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Ask me and I will tell you that Naguru has a Japanese ring to it, especially when you compare it to Nagoya. However, though thousands of miles apart, these two places have something in common. They are both home to Ugandan pugilist and trainer, Ima Geoffrey. He moved from his slum town of Naguru in Uganda 10 years ago to pursue a boxing trainer job in Japan. 10 years later, he has amassed a lot of experience in boxing and he has a lot to offer trainees and would-be pugilists.
“If you do not get into the ring once or twice, then you are a coward”
Get into the ring! This is definitely the first thing that a boxer should do. Have you ever seen a surfer who was afraid of waves? Getting into the water is the first rule. For boxing, it is getting into the ring. Ima says “If you do not get into the ring once or twice, then you are a coward”
Speaking of his birthplace Naguru, he says that it was a sports town because sport was seen as the only way out of the low life. It was either rugby and football, or boxing, and Ima and his two brothers chose boxing. Ima loved the sport too much that when he started having unexplained headaches and doctors advised him to take a break from boxing, he went ahead and enrolled in elementary boxing training.
This, he says, was the only way to stay in boxing even if he did not make professional boxer. Later, Ima decided that he could not afford to be limited, not after his brother John Bosco Waigo competed for Uganda in the 1988 Seoul Olympics. Eight members of the Uganda boxing team were from Naguru and later, most of them turned professional and went on to box for England, Denmark, Germany and other countries.
He applied as a volunteer trainer at the gym of one of his townsmen who moved to Japan and two years later, Ima started working at Chunichi Boxing Gym.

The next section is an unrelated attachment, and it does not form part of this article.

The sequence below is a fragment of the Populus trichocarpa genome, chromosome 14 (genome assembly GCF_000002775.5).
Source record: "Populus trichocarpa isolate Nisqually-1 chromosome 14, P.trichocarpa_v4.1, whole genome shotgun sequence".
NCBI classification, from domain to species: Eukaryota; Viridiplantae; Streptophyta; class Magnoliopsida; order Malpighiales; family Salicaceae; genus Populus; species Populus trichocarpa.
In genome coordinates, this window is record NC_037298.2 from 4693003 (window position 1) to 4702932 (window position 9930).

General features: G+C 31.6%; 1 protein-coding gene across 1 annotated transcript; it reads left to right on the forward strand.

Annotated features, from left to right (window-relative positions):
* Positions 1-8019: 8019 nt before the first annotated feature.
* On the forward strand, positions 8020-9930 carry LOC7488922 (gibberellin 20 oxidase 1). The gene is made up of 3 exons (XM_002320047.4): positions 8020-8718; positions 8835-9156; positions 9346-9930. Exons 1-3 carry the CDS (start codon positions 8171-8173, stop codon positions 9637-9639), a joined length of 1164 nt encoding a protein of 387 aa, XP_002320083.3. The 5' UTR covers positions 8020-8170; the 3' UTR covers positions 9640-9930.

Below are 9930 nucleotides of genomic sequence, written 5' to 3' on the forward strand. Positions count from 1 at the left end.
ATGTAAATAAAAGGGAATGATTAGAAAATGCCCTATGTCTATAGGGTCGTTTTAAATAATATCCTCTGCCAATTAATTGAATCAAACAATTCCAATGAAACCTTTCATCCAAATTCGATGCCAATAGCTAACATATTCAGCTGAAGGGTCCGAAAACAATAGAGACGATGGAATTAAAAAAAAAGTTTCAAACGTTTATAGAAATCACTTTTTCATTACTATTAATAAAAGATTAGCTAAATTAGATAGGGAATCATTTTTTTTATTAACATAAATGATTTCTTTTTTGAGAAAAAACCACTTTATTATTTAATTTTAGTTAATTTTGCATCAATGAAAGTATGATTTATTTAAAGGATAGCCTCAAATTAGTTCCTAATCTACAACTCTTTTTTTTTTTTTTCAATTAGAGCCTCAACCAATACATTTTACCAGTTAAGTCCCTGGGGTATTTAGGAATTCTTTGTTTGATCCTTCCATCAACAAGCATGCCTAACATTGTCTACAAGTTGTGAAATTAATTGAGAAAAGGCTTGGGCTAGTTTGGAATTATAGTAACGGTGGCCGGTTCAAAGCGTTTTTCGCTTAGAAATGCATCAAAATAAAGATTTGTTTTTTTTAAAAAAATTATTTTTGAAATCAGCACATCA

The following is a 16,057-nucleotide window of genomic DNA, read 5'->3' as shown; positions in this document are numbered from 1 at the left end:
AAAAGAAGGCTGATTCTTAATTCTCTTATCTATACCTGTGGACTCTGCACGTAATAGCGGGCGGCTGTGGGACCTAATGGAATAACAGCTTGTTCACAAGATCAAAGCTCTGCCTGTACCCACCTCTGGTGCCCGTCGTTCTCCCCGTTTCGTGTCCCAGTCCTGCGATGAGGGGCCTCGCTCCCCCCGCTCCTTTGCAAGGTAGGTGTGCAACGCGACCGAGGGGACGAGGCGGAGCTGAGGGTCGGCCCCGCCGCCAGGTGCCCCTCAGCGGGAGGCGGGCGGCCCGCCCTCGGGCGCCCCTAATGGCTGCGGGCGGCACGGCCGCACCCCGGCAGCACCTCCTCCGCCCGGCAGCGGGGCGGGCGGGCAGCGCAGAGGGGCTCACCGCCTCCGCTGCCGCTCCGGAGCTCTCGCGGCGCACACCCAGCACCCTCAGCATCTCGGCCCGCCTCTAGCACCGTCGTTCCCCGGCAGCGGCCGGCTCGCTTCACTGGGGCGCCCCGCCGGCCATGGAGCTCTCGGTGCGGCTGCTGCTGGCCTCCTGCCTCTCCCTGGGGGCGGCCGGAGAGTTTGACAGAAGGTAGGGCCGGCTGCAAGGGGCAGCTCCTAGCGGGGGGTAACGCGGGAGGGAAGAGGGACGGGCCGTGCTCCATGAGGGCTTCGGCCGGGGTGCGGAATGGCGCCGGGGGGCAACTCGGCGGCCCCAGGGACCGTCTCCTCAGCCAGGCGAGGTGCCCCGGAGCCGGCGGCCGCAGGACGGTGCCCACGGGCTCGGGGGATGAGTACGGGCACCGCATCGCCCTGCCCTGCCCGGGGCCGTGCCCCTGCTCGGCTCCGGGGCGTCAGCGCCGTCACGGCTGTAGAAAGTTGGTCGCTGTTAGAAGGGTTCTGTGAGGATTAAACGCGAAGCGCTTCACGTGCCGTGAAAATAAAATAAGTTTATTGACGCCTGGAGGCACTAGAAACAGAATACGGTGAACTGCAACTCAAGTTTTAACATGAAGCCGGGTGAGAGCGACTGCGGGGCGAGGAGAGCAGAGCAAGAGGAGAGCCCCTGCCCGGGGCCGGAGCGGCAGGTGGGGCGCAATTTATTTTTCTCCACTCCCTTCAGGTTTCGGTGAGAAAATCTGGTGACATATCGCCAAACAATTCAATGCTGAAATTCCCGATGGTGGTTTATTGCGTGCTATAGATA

A clash of cultures
“We Africans don’t know how to keep time …,” Ima says of his experience in Japan. Nobuo Azuma, the owner of the gym where Ima works is tempted to chew and spit Ima out when he doesn’t make time. However, Ima has learned to be there on time. If there is a trainee on Sunday (Ima’s free day), his boss will call him to go to work. Ima says that his boss’ strictness has helped make him better.
Ima has had a few scuffles with the authorities, especially after his wife was arrested for overstaying her tourist visa and detained in the Nagoya immigration office for a year and three months. However, she is now out on provisional release and has applied for refugee status.
The bottom line
In his pugilist trainer career, Ima has seen a whole lot of trainees. There are those who will quit after experiencing muscle pains for one or two days. Then there are those who will lose the first bout and quit. There are those who will keep coming back, even after losing 5 times. Such are the winners. He says how proud he was of a Japanese trainee who lost 5 times but kept going until he got his license and in his first pro fight, he beat his opponent by knockout.
Ima has two pieces of advice for would-be pugilists:
One, get into the ring and fight. If you lose, get into the ring again and again.
Two, aggression is forged by a person – No one can teach a boxer how to be aggressive. He says of a trainee who lost seven times, yet kept coming back. Eventually, he won three professional matches.
Once again, here is someone who is doing Africa proud beyond her borders. We can only wish him all the best.